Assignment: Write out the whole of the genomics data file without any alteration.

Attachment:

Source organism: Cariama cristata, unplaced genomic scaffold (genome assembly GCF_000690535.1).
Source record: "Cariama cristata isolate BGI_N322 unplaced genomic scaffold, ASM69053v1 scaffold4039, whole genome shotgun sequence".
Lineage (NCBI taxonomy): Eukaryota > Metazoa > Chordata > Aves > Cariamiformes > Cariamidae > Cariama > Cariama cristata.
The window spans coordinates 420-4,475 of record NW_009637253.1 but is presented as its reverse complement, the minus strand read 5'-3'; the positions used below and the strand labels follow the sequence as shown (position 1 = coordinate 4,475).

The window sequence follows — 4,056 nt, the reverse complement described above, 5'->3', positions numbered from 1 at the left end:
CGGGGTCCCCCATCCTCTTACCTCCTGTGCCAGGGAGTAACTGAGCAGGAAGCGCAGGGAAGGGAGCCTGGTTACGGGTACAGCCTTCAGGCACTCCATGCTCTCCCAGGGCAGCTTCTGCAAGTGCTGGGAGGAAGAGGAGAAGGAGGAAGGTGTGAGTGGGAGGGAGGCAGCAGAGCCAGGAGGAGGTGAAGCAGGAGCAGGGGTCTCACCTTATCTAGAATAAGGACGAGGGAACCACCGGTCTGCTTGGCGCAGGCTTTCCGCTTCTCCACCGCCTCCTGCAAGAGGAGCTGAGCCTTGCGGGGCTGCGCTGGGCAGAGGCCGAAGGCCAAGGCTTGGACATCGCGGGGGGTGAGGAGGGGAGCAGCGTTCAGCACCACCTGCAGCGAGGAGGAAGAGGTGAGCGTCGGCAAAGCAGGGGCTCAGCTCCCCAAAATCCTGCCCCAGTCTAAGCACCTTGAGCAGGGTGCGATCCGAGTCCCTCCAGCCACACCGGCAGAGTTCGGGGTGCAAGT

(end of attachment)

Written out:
Source organism: Cariama cristata, unplaced genomic scaffold (genome assembly GCF_000690535.1).
Source record: "Cariama cristata isolate BGI_N322 unplaced genomic scaffold, ASM69053v1 scaffold4039, whole genome shotgun sequence".
Lineage (NCBI taxonomy): Eukaryota > Metazoa > Chordata > Aves > Cariamiformes > Cariamidae > Cariama > Cariama cristata.
The window spans coordinates 420-4,475 of record NW_009637253.1 but is presented as its reverse complement, the minus strand read 5'-3'; the positions used below and the strand labels follow the sequence as shown (position 1 = coordinate 4,475).

The window sequence follows — 4,056 nt, the reverse complement described above, 5'->3', positions numbered from 1 at the left end:
CGGGGTCCCCCATCCTCTTACCTCCTGTGCCAGGGAGTAACTGAGCAGGAAGCGCAGGGAAGGGAGCCTGGTTACGGGTACAGCCTTCAGGCACTCCATGCTCTCCCAGGGCAGCTTCTGCAAGTGCTGGGAGGAAGAGGAGAAGGAGGAAGGTGTGAGTGGGAGGGAGGCAGCAGAGCCAGGAGGAGGTGAAGCAGGAGCAGGGGTCTCACCTTATCTAGAATAAGGACGAGGGAACCACCGGTCTGCTTGGCGCAGGCTTTCCGCTTCTCCACCGCCTCCTGCAAGAGGAGCTGAGCCTTGCGGGGCTGCGCTGGGCAGAGGCCGAAGGCCAAGGCTTGGACATCGCGGGGGGTGAGGAGGGGAGCAGCGTTCAGCACCACCTGCAGCGAGGAGGAAGAGGTGAGCGTCGGCAAAGCAGGGGCTCAGCTCCCCAAAATCCTGCCCCAGTCTAAGCACCTTGAGCAGGGTGCGATCCGAGTCCCTCCAGCCACACCGGCAGAGTTCGGGGTGCAAGT